# commutativity

Commutativity is a widely used mathematical term that refers to the ability to change the order of something without changing the end result. It is a fundamental property in most branches of mathematics and many proofs depend on it. The commutativity of simple operations was for many years implicitly assumed and the property was not given a name or attributed until the 19th century when mathematicians began to formalize the theory of mathematics.

## Common uses

The commutative property (or commutative law) is a property associated with binary operations and functions. Similarly, if the commutative property holds for a pair of elements under a certain binary operation then it is said that the two elements commute under that operation.

In group and set theory, many algebraic structures are called commutative when certain operands satisfy the commutative property. In higher branches of math, such as analysis and linear algebra the commutativity of well known operations (such as addition and multiplication on real and complex numbers) is often used (or implicitly assumed) in proofs.[1][2][3]

## Mathematical definitions

The term "commutative" is used in several related senses.[4][5]

1. A binary operation ∗ on a set S is said to be commutative if:
xy = yx for every x,yS
• An operation that does not satisfy the above property is called noncommutative.
2. One says that x commutes with y under ∗ if:
xy = yx

3. A binary function f:A×AB is said to be commutative if:
f(x,y) = f(y,x) for every x, yA.

## History

Records of the implicit use of the commutative property go back to ancient times. The Egyptians used the commutative property of multiplication to simplify computing products.[6][7] Euclid is known to have assumed the commutative property of multiplication in his book Elements.[8] Formal uses of the commutative property arose in the late 18th and early 19th century when mathematicians began to work on a theory of functions. Today the commutative property is a well known and basic property used in most branches of mathematics. Simple versions of the commutative property are usually taught in beginning mathematics courses.

The first use of the actual term commutative was in a memoir by Francois Servois in 1814,[9][10] which used the word commutatives when describing functions that have what is now called the commutative property. The word is a combination of the French word commuter meaning "to substitute or switch" and the suffix -ative meaning "tending to" so the word literally means "tending to substitute or switch." The term then appeared in English in Philosophical Transactions of the Royal Society in 1844.[11]

## Related Properties

### Associativity

Main article: associativity

The associative property is closely related to the commutative property. The associative property states that the order in which operations are performed does not affect the final result. In contrast, the commutative property states that the order of the terms does not affect the final result.

### Symmetry

Symmetry can be directly linked to commutativity. When a commutative operator is written as a binary function then the resulting function is symmetric across the line y = x. As an example, if we let a function f represent addition (a commutative operation) so that f(x,y) = x + y then f is a symmetric function which can be seen in the image on the right.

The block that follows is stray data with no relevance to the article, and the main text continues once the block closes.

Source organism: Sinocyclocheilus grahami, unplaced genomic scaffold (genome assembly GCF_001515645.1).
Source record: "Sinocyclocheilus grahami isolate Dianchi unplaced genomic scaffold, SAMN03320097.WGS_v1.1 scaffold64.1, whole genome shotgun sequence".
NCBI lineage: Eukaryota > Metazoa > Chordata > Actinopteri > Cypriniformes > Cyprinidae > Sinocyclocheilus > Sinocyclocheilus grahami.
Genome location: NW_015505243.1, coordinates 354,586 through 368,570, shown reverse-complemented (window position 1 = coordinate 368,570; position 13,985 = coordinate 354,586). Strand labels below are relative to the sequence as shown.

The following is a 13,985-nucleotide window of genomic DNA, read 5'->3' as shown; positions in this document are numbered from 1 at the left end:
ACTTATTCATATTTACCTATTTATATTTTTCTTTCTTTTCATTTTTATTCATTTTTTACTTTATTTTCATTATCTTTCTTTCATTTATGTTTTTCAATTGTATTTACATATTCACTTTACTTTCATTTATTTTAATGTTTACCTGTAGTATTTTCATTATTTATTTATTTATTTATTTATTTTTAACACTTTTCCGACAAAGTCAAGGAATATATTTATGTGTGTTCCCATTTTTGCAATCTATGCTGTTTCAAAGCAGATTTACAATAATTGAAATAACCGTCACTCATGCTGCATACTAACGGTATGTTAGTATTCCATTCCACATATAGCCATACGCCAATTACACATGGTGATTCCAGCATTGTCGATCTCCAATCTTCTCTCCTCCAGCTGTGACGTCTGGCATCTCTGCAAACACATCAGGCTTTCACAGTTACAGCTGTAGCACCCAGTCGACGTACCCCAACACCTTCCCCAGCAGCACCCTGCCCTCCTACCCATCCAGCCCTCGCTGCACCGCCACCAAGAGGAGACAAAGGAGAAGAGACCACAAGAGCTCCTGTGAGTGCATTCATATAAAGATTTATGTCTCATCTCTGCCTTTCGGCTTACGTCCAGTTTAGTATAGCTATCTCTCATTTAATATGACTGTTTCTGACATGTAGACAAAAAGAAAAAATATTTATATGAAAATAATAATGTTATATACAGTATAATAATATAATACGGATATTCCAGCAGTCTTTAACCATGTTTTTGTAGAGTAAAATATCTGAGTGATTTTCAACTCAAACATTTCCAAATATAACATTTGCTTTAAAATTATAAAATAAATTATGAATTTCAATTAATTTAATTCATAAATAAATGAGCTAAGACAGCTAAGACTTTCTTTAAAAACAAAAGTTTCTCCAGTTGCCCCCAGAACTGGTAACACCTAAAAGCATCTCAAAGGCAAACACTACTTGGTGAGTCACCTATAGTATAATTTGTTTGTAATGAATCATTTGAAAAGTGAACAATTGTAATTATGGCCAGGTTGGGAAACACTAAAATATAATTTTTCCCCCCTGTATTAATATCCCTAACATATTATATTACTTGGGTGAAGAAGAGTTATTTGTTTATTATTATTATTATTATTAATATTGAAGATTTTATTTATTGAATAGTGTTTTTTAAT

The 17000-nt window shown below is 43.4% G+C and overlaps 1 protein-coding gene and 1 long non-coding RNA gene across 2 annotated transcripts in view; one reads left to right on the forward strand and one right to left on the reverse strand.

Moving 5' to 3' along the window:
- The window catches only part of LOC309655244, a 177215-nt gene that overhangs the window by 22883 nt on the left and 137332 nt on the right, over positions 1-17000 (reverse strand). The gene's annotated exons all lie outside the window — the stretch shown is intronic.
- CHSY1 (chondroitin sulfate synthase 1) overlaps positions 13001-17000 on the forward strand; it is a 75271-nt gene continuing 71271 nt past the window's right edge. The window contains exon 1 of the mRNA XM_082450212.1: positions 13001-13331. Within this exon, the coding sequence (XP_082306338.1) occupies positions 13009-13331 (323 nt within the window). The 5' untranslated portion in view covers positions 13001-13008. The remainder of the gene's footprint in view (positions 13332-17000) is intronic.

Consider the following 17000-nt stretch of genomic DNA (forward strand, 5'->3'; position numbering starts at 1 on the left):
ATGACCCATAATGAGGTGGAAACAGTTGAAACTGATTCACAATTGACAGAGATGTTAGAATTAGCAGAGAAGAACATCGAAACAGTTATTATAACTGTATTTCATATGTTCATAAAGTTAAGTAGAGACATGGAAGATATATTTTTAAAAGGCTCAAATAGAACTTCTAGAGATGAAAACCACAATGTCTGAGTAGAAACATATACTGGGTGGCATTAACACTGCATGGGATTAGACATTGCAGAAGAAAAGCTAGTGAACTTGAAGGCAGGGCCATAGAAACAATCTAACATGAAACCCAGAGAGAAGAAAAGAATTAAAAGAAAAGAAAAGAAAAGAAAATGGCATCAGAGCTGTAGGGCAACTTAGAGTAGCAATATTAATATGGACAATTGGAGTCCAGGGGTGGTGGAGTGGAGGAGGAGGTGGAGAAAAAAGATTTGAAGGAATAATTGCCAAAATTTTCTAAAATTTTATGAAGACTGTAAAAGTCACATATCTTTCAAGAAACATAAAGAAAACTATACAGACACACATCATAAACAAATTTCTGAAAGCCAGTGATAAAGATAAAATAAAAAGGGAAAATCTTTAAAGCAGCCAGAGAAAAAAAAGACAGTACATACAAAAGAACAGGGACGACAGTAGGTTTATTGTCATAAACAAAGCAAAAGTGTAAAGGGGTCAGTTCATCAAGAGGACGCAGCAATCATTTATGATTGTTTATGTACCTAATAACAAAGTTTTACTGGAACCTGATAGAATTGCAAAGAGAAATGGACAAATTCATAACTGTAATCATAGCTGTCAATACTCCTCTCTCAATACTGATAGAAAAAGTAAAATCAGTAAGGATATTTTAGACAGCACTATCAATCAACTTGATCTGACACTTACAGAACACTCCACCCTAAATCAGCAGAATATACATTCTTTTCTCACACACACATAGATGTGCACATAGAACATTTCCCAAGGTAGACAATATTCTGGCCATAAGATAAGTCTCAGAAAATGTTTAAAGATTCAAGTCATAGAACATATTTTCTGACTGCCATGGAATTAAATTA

## Examples

### Commutative operations in everyday life

• Putting your shoes on resembles a commutative operation since it doesn't matter if you put the left or right shoe on first, the end result (having both shoes on), is the same.
• When making change we take advantage of the commutativity of addition. It doesn't matter what order we put the change in, it always adds to the same total.

### Commutative operations in math

Two well-known examples of commutative binary operations are:[12]
:
For example 4 + 5 = 5 + 4, since both expressions equal 9.
:
For example, 3 Ã— 5 = 5 Ã— 3, since both expressions equal 15.

### Noncommutative operations in everyday life

• Washing and drying your clothes resembles a noncommutative operation, if you dry first and then wash, you get a significantly different result than if you wash first and then dry.
• The Rubik's Cube is noncommutative. For example, twisting the front face clockwise, the top face clockwise and the front face counterclockwise (FUF') does not yield the same result as twisting the front face clockwise, then counterclockwise and finally twisting the top clockwise (FF'U). The twists don't commute. This is studied in group theory.

### Noncommutative operations in math

Some noncommutative binary operations are:[13]

## Notes

1. ^ Axler, p.2
2. ^ Gallian, p.34
3. ^ p. 26,87
4. ^ Krowne, p.1
5. ^ Weisstein, Commute, p.1
6. ^ Lumpkin, p.11
7. ^ Gay and Shute, p.?
8. ^ O'Conner and Robertson, Real Numbers
9. ^ CabillÃ³n and Miller, Commutative and Distributive
10. ^ O'Conner and Robertson, Servois
11. ^ CabillÃ³n and Miller, Commutative and Distributive
12. ^ Krowne, p.1
13. ^ Yark, p.1
14. ^ Gallian, p.34
15. ^ Gallian p.236
16. ^ Gallian p.250
17. ^ Gallian p.65

## References

### Books

• Axler, Sheldon (1997). Linear Algebra Done Right, 2e. Springer. ISBN 0-387-98258-2.
''Abstract algebra theory. Covers commutativity in that context. Uses property throughout book.
• Goodman, Frederick (2003). Algebra: Abstract and Concrete, Stressing Symmetry, 2e. Prentice Hall. ISBN 0-13-067342-0.
''Abstract algebra theory. Uses commutativity property throughout book.
• Gallian, Joseph (2006). Contemporary Abstract Algebra, 6e. ISBN 0-618-51471-6.
Linear algebra theory. Explains commutativity in chapter 1, uses it throughout.

### Articles

Article describing the mathematical ability of ancient civilizations.
• Robins, R. Gay, and Charles C. D. Shute. 1987. The Rhind Mathematical Papyrus: An Ancient Egyptian Text. London: British Museum Publications Limited. ISBN 0-7141-0944-4